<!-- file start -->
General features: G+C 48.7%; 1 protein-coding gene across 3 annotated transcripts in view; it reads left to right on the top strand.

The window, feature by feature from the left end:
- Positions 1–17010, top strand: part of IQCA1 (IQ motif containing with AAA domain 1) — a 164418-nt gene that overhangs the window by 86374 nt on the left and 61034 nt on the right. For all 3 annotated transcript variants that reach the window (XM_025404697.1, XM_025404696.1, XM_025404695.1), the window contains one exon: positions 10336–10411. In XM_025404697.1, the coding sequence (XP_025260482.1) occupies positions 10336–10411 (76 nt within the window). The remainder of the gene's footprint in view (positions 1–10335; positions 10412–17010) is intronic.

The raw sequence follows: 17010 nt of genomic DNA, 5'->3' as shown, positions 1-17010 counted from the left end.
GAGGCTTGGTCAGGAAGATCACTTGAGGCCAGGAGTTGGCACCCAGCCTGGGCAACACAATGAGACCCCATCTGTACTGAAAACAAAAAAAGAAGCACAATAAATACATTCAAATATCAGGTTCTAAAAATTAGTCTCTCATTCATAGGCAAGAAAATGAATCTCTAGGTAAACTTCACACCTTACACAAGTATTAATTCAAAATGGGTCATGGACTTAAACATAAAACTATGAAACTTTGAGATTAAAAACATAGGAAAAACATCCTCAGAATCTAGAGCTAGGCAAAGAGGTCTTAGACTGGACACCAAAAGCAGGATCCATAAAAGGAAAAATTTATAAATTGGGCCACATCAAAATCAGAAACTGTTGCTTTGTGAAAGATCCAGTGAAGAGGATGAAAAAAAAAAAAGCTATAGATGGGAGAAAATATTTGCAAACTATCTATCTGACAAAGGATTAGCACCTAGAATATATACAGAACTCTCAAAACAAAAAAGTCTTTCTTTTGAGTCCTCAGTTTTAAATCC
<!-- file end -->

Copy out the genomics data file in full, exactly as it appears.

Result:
General features: G+C 48.7%; 1 protein-coding gene across 3 annotated transcripts in view; it reads left to right on the top strand.

The window, feature by feature from the left end:
- Positions 1–17010, top strand: part of IQCA1 (IQ motif containing with AAA domain 1) — a 164418-nt gene that overhangs the window by 86374 nt on the left and 61034 nt on the right. For all 3 annotated transcript variants that reach the window (XM_025404697.1, XM_025404696.1, XM_025404695.1), the window contains one exon: positions 10336–10411. In XM_025404697.1, the coding sequence (XP_025260482.1) occupies positions 10336–10411 (76 nt within the window). The remainder of the gene's footprint in view (positions 1–10335; positions 10412–17010) is intronic.

The raw sequence follows: 17010 nt of genomic DNA, 5'->3' as shown, positions 1-17010 counted from the left end.
GAGGCTTGGTCAGGAAGATCACTTGAGGCCAGGAGTTGGCACCCAGCCTGGGCAACACAATGAGACCCCATCTGTACTGAAAACAAAAAAAGAAGCACAATAAATACATTCAAATATCAGGTTCTAAAAATTAGTCTCTCATTCATAGGCAAGAAAATGAATCTCTAGGTAAACTTCACACCTTACACAAGTATTAATTCAAAATGGGTCATGGACTTAAACATAAAACTATGAAACTTTGAGATTAAAAACATAGGAAAAACATCCTCAGAATCTAGAGCTAGGCAAAGAGGTCTTAGACTGGACACCAAAAGCAGGATCCATAAAAGGAAAAATTTATAAATTGGGCCACATCAAAATCAGAAACTGTTGCTTTGTGAAAGATCCAGTGAAGAGGATGAAAAAAAAAAAAGCTATAGATGGGAGAAAATATTTGCAAACTATCTATCTGACAAAGGATTAGCACCTAGAATATATACAGAACTCTCAAAACAAAAAAGTCTTTCTTTTGAGTCCTCAGTTTTAAATCC